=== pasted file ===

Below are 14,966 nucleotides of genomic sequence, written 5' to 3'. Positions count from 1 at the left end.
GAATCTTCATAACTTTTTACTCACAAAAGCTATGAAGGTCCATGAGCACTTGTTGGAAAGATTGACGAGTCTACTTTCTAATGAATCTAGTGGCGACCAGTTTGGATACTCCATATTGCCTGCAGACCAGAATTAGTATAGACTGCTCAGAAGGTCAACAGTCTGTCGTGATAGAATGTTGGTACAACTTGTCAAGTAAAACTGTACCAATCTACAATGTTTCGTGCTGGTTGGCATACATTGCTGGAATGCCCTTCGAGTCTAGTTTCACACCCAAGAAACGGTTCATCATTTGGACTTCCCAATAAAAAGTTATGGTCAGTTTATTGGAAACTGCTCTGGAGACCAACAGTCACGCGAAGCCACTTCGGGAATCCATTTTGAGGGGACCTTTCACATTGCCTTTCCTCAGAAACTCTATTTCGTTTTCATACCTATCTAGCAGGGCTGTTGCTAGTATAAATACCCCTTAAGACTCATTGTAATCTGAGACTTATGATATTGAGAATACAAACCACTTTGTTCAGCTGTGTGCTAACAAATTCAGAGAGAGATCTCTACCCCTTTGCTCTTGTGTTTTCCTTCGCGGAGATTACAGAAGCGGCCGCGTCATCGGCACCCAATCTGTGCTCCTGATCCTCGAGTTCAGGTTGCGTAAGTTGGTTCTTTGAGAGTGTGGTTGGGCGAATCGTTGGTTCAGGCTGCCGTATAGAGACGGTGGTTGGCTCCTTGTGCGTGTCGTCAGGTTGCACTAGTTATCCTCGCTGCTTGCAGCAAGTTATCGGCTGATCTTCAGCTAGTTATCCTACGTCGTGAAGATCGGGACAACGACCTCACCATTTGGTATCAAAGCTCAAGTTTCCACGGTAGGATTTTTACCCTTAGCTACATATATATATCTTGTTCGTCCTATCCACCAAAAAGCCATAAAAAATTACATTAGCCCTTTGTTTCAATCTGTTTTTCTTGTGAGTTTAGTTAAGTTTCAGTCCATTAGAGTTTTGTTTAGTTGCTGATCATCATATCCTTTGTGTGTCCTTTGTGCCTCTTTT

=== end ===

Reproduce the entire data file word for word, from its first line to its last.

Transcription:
Below are 14,966 nucleotides of genomic sequence, written 5' to 3'. Positions count from 1 at the left end.
GAATCTTCATAACTTTTTACTCACAAAAGCTATGAAGGTCCATGAGCACTTGTTGGAAAGATTGACGAGTCTACTTTCTAATGAATCTAGTGGCGACCAGTTTGGATACTCCATATTGCCTGCAGACCAGAATTAGTATAGACTGCTCAGAAGGTCAACAGTCTGTCGTGATAGAATGTTGGTACAACTTGTCAAGTAAAACTGTACCAATCTACAATGTTTCGTGCTGGTTGGCATACATTGCTGGAATGCCCTTCGAGTCTAGTTTCACACCCAAGAAACGGTTCATCATTTGGACTTCCCAATAAAAAGTTATGGTCAGTTTATTGGAAACTGCTCTGGAGACCAACAGTCACGCGAAGCCACTTCGGGAATCCATTTTGAGGGGACCTTTCACATTGCCTTTCCTCAGAAACTCTATTTCGTTTTCATACCTATCTAGCAGGGCTGTTGCTAGTATAAATACCCCTTAAGACTCATTGTAATCTGAGACTTATGATATTGAGAATACAAACCACTTTGTTCAGCTGTGTGCTAACAAATTCAGAGAGAGATCTCTACCCCTTTGCTCTTGTGTTTTCCTTCGCGGAGATTACAGAAGCGGCCGCGTCATCGGCACCCAATCTGTGCTCCTGATCCTCGAGTTCAGGTTGCGTAAGTTGGTTCTTTGAGAGTGTGGTTGGGCGAATCGTTGGTTCAGGCTGCCGTATAGAGACGGTGGTTGGCTCCTTGTGCGTGTCGTCAGGTTGCACTAGTTATCCTCGCTGCTTGCAGCAAGTTATCGGCTGATCTTCAGCTAGTTATCCTACGTCGTGAAGATCGGGACAACGACCTCACCATTTGGTATCAAAGCTCAAGTTTCCACGGTAGGATTTTTACCCTTAGCTACATATATATATCTTGTTCGTCCTATCCACCAAAAAGCCATAAAAAATTACATTAGCCCTTTGTTTCAATCTGTTTTTCTTGTGAGTTTAGTTAAGTTTCAGTCCATTAGAGTTTTGTTTAGTTGCTGATCATCATATCCTTTGTGTGTCCTTTGTGCCTCTTTT